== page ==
Yesterday we showed the impact that an upperclassman starting quarterback can make for an SEC squad.  On average, a team can expect an additional SEC win and two or three additional wins overall if they have a junior or senior under center rather than a freshman or sophomore.  

But what does veteran leadership at QB mean for the league as a whole?  Below we've once again broken down the numbers from 2009 through 2013 -- five seasons -- to determine whether or not older quarterbacks prove problematic for SEC defenses, often viewed as the best in the land.  Schools whose leading passer for a season was an upperclassmen were classified as such and vice versa.

Our findings...


Season Upperclass QBs Underclass QBs Avg. Yards Allowed By All SEC Defenses
2009 8 4 330.3
2010 10 2 350.9
2011 7 5 322.5
2012 9 5 363.4
2013 10 4 379.6


Of course, other factors like injuries, defensive experience, scheduling and the like all play a role in the rises and falls of SEC defensive stats.  But it's hard not to see the connection between upperclass quarterbacks on offense and defenses that allow more yards per game.

The story is even clearer when comparing the points SEC defenses allowed per game from 2009 through 2013...


Season Upperclass QBs Underclass QBs Avg. Points Allowed By All SEC Defenses
2009 8 4 20.9
2010 10 2 23.7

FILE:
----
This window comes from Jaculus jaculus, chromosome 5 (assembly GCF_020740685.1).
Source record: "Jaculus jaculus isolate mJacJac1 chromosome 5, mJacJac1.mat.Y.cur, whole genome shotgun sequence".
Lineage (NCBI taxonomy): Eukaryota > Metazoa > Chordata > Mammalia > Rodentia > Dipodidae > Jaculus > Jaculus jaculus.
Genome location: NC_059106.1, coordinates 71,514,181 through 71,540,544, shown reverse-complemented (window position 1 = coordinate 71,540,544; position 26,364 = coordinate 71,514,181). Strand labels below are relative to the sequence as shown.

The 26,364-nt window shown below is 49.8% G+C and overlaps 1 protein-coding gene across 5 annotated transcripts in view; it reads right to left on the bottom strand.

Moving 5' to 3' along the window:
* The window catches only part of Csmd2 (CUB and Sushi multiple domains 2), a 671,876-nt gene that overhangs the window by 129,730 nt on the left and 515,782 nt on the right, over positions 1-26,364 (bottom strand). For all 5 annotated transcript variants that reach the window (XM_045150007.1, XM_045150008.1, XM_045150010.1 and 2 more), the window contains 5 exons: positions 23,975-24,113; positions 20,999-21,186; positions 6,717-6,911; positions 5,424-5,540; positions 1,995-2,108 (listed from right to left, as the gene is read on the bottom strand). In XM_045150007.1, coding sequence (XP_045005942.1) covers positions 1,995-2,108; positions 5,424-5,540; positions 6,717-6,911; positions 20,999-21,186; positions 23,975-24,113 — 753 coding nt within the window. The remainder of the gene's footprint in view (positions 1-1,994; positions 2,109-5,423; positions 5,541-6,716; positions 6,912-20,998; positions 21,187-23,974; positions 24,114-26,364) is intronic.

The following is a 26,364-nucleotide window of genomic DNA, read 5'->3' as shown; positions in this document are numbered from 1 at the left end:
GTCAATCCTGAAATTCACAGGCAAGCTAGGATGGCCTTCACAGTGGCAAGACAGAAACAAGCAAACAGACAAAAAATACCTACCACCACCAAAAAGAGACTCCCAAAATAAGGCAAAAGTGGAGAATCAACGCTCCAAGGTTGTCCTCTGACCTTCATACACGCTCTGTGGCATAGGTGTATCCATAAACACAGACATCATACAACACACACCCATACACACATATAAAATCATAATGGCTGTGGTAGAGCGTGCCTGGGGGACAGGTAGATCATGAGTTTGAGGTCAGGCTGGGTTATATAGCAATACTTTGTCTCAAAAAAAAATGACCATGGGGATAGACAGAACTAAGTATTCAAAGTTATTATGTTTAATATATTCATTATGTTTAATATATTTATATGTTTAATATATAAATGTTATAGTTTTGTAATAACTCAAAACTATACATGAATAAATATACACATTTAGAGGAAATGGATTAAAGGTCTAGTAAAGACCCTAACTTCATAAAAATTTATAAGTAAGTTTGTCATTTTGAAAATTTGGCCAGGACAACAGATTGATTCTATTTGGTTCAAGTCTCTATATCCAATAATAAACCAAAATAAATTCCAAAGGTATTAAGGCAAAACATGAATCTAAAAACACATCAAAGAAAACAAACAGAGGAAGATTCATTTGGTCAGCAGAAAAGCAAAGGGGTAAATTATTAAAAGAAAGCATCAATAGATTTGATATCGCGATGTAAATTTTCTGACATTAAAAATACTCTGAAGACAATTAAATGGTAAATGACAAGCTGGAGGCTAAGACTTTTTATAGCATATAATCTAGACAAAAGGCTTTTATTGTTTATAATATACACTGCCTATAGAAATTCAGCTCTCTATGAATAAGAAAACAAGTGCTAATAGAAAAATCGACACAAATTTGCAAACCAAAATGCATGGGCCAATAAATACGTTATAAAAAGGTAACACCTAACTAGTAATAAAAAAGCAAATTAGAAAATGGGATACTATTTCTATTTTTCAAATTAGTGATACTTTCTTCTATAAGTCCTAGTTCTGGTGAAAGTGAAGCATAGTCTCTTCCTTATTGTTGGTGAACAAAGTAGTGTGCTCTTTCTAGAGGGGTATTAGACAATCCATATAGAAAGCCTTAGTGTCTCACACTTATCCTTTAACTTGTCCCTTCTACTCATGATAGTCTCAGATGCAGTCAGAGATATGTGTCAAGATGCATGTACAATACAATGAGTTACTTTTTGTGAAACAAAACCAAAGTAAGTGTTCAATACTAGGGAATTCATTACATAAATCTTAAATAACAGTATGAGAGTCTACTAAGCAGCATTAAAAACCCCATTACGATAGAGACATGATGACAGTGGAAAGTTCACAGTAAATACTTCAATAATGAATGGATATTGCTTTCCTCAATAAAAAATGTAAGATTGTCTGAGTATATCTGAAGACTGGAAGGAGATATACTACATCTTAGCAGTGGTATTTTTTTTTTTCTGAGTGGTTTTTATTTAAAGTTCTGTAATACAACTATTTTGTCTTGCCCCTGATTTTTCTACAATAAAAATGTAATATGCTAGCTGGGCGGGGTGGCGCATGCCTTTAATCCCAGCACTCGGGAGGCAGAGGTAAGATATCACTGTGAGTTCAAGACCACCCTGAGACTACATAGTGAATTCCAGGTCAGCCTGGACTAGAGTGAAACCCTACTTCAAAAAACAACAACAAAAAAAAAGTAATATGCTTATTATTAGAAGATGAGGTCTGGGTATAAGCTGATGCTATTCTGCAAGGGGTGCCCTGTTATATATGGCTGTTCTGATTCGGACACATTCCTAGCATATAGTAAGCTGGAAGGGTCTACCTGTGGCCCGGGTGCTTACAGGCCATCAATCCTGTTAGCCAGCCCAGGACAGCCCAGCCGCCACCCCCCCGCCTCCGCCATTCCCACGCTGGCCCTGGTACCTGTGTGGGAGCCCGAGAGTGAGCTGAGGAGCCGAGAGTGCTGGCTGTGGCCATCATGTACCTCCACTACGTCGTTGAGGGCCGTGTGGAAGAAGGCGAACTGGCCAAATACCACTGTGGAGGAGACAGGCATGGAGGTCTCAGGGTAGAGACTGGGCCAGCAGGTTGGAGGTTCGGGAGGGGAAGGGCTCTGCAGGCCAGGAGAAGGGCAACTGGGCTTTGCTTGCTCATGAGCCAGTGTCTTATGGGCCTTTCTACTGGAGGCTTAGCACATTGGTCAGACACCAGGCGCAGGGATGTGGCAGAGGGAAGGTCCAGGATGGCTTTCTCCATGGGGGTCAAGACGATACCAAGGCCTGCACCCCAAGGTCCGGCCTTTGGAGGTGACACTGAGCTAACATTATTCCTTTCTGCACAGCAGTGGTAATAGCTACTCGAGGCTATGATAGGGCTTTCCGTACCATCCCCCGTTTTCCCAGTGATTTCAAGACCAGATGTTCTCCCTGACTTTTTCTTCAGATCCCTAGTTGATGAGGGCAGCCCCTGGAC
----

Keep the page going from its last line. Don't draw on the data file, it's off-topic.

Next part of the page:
2011 7 5 20.8
2012 9 5 23.2
2013 10 4 24.9


Again, there are a lot of factors at play, but the more upperclass quarterbacks the SEC offenses use, the more points SEC defenses allow.  Which brings us to the 2014 season.  As of today it appears that at least nine SEC schools will start the season with upperclass quarterbacks.  It's possible a 10th will win his quarterback battle as well:


Alabama -- Jacob Coker, jr

Arkansas -- Brandon Allen, jr

Auburn -- Nick Marshall, sr

Florida -- Jeff Driskel, jr

Georgia -- Hutson Mason, sr

Kentucky -- Patrick Towles, so (or Drew Barker, fr or Reese Phillips, fr)

LSU -- Brandon Harries, fr (or Anthony Jennings, so)

Miss. State -- Dak Prescott, jr 

Missouri -- Maty Mauk, so

Ole Miss -- Bo Wallace, sr

S. Carolina -- Dylan Thompson, sr

Tennessee -- Justin Worley, sr (or Joshua Dobbs, so)

Texas A&M -- Kenny Hill, so (or Kyle Allen, fr)

Vanderbilt -- Stephen Rivers, jr (or Patton Robinette, so or Johnny McCrary, fr)


​You'll note that a number of those upperclass quarterbacks would either be new starters or struggled as starters last season.  Fair enough.  But there were some similar circumstances in each of the five seasons we examined above, too.

Our final verdict is simple -- SEC defenses might not allow the whopping 24.9 points per game they did a year ago, but if nine or 10 upperclassmen wind up leading their schools in passing yards, expect the league's defenses to once again struggle.  Compared to other leagues, the SEC will probably still look good defensively.  But history suggests this year's defenses won't stack up well with some of the SEC's more dominant seasons.